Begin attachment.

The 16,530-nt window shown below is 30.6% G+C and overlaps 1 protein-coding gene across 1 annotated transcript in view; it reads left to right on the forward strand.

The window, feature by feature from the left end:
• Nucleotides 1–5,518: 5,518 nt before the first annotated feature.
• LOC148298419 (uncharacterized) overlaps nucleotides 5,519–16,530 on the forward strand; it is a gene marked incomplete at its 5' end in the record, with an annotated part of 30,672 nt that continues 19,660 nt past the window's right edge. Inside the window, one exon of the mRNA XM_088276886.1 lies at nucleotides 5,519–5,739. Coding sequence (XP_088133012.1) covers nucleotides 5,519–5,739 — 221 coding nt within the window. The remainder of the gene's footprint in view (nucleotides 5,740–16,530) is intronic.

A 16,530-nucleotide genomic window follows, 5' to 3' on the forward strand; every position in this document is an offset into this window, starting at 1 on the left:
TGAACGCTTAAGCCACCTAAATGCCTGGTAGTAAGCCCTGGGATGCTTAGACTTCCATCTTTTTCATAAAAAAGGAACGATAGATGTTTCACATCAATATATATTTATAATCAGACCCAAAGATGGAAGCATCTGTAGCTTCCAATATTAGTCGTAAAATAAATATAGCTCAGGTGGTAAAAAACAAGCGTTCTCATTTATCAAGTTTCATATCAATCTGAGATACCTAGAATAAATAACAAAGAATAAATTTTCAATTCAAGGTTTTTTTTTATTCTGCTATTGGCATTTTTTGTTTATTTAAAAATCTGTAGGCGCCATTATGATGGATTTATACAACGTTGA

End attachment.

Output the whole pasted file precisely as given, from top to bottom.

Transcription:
The 16,530-nt window shown below is 30.6% G+C and overlaps 1 protein-coding gene across 1 annotated transcript in view; it reads left to right on the forward strand.

The window, feature by feature from the left end:
• Nucleotides 1–5,518: 5,518 nt before the first annotated feature.
• LOC148298419 (uncharacterized) overlaps nucleotides 5,519–16,530 on the forward strand; it is a gene marked incomplete at its 5' end in the record, with an annotated part of 30,672 nt that continues 19,660 nt past the window's right edge. Inside the window, one exon of the mRNA XM_088276886.1 lies at nucleotides 5,519–5,739. Coding sequence (XP_088133012.1) covers nucleotides 5,519–5,739 — 221 coding nt within the window. The remainder of the gene's footprint in view (nucleotides 5,740–16,530) is intronic.

A 16,530-nucleotide genomic window follows, 5' to 3' on the forward strand; every position in this document is an offset into this window, starting at 1 on the left:
TGAACGCTTAAGCCACCTAAATGCCTGGTAGTAAGCCCTGGGATGCTTAGACTTCCATCTTTTTCATAAAAAAGGAACGATAGATGTTTCACATCAATATATATTTATAATCAGACCCAAAGATGGAAGCATCTGTAGCTTCCAATATTAGTCGTAAAATAAATATAGCTCAGGTGGTAAAAAACAAGCGTTCTCATTTATCAAGTTTCATATCAATCTGAGATACCTAGAATAAATAACAAAGAATAAATTTTCAATTCAAGGTTTTTTTTTATTCTGCTATTGGCATTTTTTGTTTATTTAAAAATCTGTAGGCGCCATTATGATGGATTTATACAACGTTGA